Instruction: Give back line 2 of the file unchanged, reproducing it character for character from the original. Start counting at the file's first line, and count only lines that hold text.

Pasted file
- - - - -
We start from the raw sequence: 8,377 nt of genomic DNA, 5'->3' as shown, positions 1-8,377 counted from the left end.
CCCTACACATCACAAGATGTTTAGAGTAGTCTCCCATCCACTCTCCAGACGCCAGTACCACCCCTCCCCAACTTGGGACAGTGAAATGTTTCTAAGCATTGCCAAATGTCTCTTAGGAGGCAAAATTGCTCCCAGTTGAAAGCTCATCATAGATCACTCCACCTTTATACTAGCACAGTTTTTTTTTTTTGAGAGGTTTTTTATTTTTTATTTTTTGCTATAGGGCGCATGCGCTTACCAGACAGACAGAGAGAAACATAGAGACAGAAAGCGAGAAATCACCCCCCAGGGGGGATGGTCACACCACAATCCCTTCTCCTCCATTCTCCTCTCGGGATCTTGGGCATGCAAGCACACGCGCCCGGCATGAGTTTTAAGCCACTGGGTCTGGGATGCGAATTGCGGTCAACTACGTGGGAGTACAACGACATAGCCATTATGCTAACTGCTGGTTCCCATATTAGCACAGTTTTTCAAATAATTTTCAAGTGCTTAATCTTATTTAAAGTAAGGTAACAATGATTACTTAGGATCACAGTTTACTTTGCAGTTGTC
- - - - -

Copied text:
CCCTACACATCACAAGATGTTTAGAGTAGTCTCCCATCCACTCTCCAGACGCCAGTACCACCCCTCCCCAACTTGGGACAGTGAAATGTTTCTAAGCATTGCCAAATGTCTCTTAGGAGGCAAAATTGCTCCCAGTTGAAAGCTCATCATAGATCACTCCACCTTTATACTAGCACAGTTTTTTTTTTTTGAGAGGTTTTTTATTTTTTATTTTTTGCTATAGGGCGCATGCGCTTACCAGACAGACAGAGAGAAACATAGAGACAGAAAGCGAGAAATCACCCCCCAGGGGGGATGGTCACACCACAATCCCTTCTCCTCCATTCTCCTCTCGGGATCTTGGGCATGCAAGCACACGCGCCCGGCATGAGTTTTAAGCCACTGGGTCTGGGATGCGAATTGCGGTCAACTACGTGGGAGTACAACGACATAGCCATTATGCTAACTGCTGGTTCCCATATTAGCACAGTTTTTCAAATAATTTTCAAGTGCTTAATCTTATTTAAAGTAAGGTAACAATGATTACTTAGGATCACAGTTTACTTTGCAGTTGTC